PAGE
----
Clink. Clank. Clink.
That’s the sound of coins dropping into the tzedakah box, the charity receptacle once found in nearly every Jewish home. Getzy Fellig of San Francisco has re-created an electronic version of the tzedakah box — for desktop, laptop and tablet computers as well as smartphones. When you use it to donate to a synagogue or other nonprofit organization, you even hear that familiar “clink.”
Fellig’s 2-year-old company, Nadanu Technologies, takes its name from the ancient Sumero-Akkadian word for “giving,” and the firm’s logo is the cuneiform symbol for the word. “In this age of online payments and cellphone payments, when it comes to religious organizations, something about the actual physical act of charitable giving has died,” Fellig said. “When you just fill out a form on your computer, part of the concept is lost.”
Fellig, 27, added, “In Jewish mysticism, that satisfying ‘clink’ when coins are dropped into a charity box is said to help battle the evil forces of the world. That concept gave birth to Nadanu, where we provide people the opportunity to donate online without losing the significance of making a physical donation to a charity box or offering plate.”
For the past three months, Rabbi Yaakov Kagan, spiritual leader of Chabad of Contra Costa in Walnut Creek, has recommended that donors use the virtual charity box:
“It’s going great — the ease of going from brick to click is spontaneous,” he said. “The novelty encourages people to interact in an old-fashioned way and yet with a friendly, high-tech way as well.”
Kagan said he has noticed that once individuals are familiar with the virtual charity box, they donate more often. “Once they start interacting with the site, they tend to think about you and your organization more often. Plus, dollar for dollar, this is one of the best ways to turn someone’s wish into a gift without it costing as much on the processing side.”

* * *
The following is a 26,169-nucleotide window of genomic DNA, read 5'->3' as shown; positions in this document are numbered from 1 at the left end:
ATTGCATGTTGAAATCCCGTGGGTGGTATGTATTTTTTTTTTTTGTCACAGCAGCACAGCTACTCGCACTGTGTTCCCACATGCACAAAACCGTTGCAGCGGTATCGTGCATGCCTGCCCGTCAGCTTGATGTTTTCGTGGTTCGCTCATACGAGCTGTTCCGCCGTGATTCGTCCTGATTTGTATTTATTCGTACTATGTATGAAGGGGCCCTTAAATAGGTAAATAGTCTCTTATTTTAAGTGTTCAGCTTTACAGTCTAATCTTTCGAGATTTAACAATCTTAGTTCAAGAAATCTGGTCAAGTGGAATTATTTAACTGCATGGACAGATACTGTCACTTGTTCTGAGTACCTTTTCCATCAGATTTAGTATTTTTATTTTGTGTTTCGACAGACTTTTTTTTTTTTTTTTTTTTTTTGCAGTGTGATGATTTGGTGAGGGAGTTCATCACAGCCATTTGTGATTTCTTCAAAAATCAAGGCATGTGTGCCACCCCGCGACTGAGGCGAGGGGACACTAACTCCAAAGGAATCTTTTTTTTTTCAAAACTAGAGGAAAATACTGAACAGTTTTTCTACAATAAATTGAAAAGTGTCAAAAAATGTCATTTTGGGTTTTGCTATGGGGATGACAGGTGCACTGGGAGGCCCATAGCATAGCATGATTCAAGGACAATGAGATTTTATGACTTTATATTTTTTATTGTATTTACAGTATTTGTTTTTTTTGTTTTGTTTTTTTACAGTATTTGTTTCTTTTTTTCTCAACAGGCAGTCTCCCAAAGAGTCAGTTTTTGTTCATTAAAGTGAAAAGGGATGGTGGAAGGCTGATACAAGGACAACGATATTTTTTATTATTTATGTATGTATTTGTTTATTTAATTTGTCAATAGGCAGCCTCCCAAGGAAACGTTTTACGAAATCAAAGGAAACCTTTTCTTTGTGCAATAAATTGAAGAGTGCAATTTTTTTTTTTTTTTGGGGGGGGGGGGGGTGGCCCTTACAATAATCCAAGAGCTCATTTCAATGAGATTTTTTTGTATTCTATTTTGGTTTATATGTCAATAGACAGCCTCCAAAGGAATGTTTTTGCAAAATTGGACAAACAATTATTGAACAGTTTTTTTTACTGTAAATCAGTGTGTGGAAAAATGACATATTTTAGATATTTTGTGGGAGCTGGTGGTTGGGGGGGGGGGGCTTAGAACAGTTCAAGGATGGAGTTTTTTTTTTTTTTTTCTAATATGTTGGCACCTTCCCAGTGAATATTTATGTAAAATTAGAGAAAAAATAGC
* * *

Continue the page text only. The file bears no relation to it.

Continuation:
Signing up is free. Nadanu charges 3.5 percent of all transactions plus a 25-cent fee per transaction to cover costs — and add a “clink” to Nadanu’s revenue.
Fellig lives near Fisherman’s Wharf with his wife and three children. He moved his company to San Francisco from New York in February. Because he is new to the area, Nadanu so far works with only 12 Bay Area companies. Among Nadanu’s other 1,200 customers are the Jewish National Fund of Canada, the Jewish Federation of Cleveland, Yeshiva Noam of New Jersey, numerous Christian churches, the March of Dimes and the Salvation Army, which uses a virtual image of its familiar red Christmas collection kettle.
Nadanu’s mission is “to unite all people regardless of faith, creed and belief into a powerful force for making the world a better place for all.” In addition to helping make donating easy, Nadanu provides marketing tools for clients.
It all works for Rabbi Peretz Mochkin, head of the not-for-profit Friendship Circle, based in Palo Alto. “When I saw that Nadanu had created a virtual charity box, I was one of the first to sign up,” Mochkin said. “I’ve even recommended the service to other organizations.”
Fellig grew up in Miami, where his father is a Chabad rabbi. “I have been in a nonprofit environment all my life. It wasn’t just a doctrine of our religion, but it is the way my father is able to do what he does,” said Fellig. Entrepreneurial by nature, he left a yeshiva program at 16 and quickly became involved with some startup companies. Later, he had “some successful stints in real estate development and commodities trading.”
Seven years ago, Fellig entered the tech world. In 2009, he co-founded Nadanu with Chaim Sztabzyb, the company’s chief technology officer. The two have been friends for 15 years. “I had the vision, and Chaim had the expertise,” Fellig said. “We moved here to expand the company, and we are excited about where Nadanu is going.”
What does Fellig tell those leery of technology?
“Saying that you don’t collect donations electronically is a totally unrealistic statement,” Fellig said. “Nobody takes surveys in synagogues to find out how many people use computers or phones to donate — but even if only one in five congregants uses these systems, then the synagogue should be there for them.”